Yet the Federal Aviation Administration did not ground the plane until a second deadly crash five months later. The FAA analysis was disclosed Wednesday during a hearing of the House Transportation Committee, which is investigating the FAA’s oversight of Boeing and the Max.
“Despite its own calculations, the FAA rolled the dice on the safety of the traveling public and let the Max continue to fly until Boeing could overhaul its MCAS software,” said Peter DeFazio, D-Ore., chairman of the committee.
MCAS is the name of Boeing's flight-control system that automatically pushed the noses of the doomed planes down in response to faulty readings from a sensor. FAA Administrator Stephen Dickson declined to call the agency's decision not to immediately ground the plane a mistake. Instead, the FAA and Boeing issued notices reminding pilots how to handle a nose-down pitch of their plane.
“Obviously the result is not satisfactory,” Dickson said. “The decision did not achieve the result that it needed to achieve.” The FAA concluded that more than 2,900 people could die in Max crashes over 45 years without the software fix. It assumed the fleet would eventually grow to 4,800 planes. Fewer than 400 were flying before they were grounded in March, after the second crash. And it estimated Boeing could fix MCAS software in about seven months.
The analysis was completed several weeks after the FAA had already issued the emergency notice to pilots — the agency took no additional steps after estimating 15 future crashes. An FAA spokesman said the analysis is one of several tools the agency uses to analyze safety issues.
A Boeing spokesman said the company's response to the first crash was "fully consistent with the FAA's analysis and established process." Dickson said that as Boeing seeks to return the Max to flying, his agency is controlling the process and won't delegate any of that authority to Boeing.
Dickson defended the safety record of U.S. aviation while saying “what we have done in the past and what we are doing now will not be good enough in the future.” A retired Boeing production manager told the lawmakers about “alarming” conditions at Boeing's 737 factory in Renton, Washington, where two Max planes that crashed were built.
The manager, Edward Pierson, said the assembly line fell far behind schedule by mid-2018 because of cascading problems that began with late delivery of key parts. There weren't enough mechanics and other workers, he said. Yet Boeing went ahead with its plan to boost production from 47 to 52 planes a month.
“By June 2018, I had grown gravely concerned that Boeing was prioritizing production speed over quality and safety,” Pierson said in prepared remarks. “I witnessed a factory in chaos and reported serious concerns about production quality to senior Boeing leadership months before the first crash” and again before the second crash.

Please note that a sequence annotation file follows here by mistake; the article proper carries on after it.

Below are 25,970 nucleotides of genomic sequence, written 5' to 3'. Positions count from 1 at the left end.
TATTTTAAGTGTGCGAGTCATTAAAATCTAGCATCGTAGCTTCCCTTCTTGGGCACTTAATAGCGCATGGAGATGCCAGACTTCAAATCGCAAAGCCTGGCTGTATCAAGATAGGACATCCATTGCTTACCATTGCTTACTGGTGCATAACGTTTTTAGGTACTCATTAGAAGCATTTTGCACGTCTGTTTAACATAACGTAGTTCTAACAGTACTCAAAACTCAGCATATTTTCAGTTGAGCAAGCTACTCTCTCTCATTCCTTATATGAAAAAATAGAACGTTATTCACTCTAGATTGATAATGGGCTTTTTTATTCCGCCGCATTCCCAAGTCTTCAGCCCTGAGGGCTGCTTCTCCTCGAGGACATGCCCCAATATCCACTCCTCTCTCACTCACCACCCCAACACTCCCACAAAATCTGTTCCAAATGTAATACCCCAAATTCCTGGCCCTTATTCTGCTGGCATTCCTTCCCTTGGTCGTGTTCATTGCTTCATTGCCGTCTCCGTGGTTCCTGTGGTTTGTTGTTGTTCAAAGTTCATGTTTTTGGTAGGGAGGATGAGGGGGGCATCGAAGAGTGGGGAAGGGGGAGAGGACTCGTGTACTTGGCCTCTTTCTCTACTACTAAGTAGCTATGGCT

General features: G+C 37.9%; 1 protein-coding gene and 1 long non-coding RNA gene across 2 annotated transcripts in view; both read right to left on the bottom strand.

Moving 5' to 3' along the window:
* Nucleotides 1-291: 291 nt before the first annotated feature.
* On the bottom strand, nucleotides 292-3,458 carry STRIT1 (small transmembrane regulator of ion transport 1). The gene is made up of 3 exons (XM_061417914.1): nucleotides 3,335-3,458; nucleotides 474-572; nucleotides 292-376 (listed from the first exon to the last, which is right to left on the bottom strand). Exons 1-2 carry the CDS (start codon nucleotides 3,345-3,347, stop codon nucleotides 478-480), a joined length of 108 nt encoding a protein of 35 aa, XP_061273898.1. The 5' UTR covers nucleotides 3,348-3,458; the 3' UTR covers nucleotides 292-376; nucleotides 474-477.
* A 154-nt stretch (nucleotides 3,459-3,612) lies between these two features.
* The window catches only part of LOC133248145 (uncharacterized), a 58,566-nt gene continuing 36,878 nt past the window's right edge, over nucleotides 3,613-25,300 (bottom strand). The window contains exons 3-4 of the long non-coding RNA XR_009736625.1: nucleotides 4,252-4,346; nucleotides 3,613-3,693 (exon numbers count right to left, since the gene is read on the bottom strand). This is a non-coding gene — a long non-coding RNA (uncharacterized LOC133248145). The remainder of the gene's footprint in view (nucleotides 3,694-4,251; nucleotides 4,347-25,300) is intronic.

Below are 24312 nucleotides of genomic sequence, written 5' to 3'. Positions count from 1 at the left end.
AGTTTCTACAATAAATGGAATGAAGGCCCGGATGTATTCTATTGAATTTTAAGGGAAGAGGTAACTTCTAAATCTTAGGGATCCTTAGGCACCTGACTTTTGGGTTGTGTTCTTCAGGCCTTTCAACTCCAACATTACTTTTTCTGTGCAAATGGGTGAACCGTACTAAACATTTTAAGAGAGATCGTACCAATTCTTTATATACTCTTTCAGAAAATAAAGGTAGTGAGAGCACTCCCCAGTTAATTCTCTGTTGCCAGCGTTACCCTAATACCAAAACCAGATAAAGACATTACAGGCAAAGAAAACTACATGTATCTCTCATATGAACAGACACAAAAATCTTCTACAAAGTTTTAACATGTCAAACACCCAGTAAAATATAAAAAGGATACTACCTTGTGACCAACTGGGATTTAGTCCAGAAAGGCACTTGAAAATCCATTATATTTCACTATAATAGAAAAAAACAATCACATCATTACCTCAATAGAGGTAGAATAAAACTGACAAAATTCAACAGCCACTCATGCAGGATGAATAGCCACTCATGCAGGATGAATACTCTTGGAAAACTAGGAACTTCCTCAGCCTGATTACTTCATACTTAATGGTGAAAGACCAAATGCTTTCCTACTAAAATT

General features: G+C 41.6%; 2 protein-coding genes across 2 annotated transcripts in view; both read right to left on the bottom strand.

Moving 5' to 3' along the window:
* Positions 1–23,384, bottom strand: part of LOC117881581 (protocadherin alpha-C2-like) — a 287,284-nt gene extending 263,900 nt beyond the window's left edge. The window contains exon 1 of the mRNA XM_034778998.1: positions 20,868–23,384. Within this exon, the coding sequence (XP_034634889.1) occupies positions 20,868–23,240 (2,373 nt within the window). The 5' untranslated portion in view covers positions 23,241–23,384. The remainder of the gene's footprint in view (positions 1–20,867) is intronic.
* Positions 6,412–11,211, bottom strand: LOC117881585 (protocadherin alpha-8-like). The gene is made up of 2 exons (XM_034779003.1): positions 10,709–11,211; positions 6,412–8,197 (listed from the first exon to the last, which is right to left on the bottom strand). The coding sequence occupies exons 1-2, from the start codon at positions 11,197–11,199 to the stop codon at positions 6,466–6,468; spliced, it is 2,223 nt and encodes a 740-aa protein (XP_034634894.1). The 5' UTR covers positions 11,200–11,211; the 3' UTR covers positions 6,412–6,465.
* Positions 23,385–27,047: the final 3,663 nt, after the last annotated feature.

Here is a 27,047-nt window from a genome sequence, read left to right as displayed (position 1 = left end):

Pierson said he told his bosses at Boeing that they should shut down the assembly line to deal with safety and quality-control issues, but no action was taken. Executives didn’t mention the problems in financial reports.
Pierson, who retired last year, said he wrote to Dickson and other officials. He said he has been interviewed by the Justice Department — it is conducting a criminal investigation of Boeing — but the FAA never responded. Earl Lawrence, the FAA's executive director of aircraft certification, said the agency is investigating and has interviewed Renton production workers.
Boeing hopes airlines will be able to use the plane again early next year after the company completes fixes to flight-control software and computers. Dickson has insisted that the FAA has no timetable for granting that approval.
DeFazio praised Dickson's recent comments but was harshly critical of the agency and Boeing. The FAA “failed to do its job. It failed to provide the regulatory oversight necessary to ensure the safety of the flying public,” DeFazio said.
Published reports indicate that FAA officials knew very little about MCAS, which has been implicated in the October 2018 crash of a Max off the coast of Indonesia and the March 2019 crash of another Max in Ethiopia. In both crashes, investigators say, a faulty sensor caused MCAS to push the nose of the plane down and pilots were unable to regain control. In all, 346 people died.
Regulators around the world grounded the plane after the second crash. Several relatives of passengers who died in the crashes attended Wednesday's hearing. Dickson suggested that FAA will not delegate key review work to Boeing this time.
“The FAA fully controls the approvals process for the flight control systems and is not delegating anything to Boeing," Dickson said in his written testimony. “The FAA will retain authority to issue airworthiness certificates and export certificates of airworthiness for all new 737 Max airplanes manufactured since the grounding.”
He said the plane will only return to flying after all safety issues have been addressed and pilots have received enough training to fly the plane safely. DeFazio and other lawmakers have indicated they may offer legislation to overhaul the way the FAA certifies new aircraft. Dickson said that the FAA can do better, but the safety record of U.S. aviation — no deadly crashes of a U.S. airliner since 2009 — shows that the FAA's oversight is working.
“The system is not broken,” he said.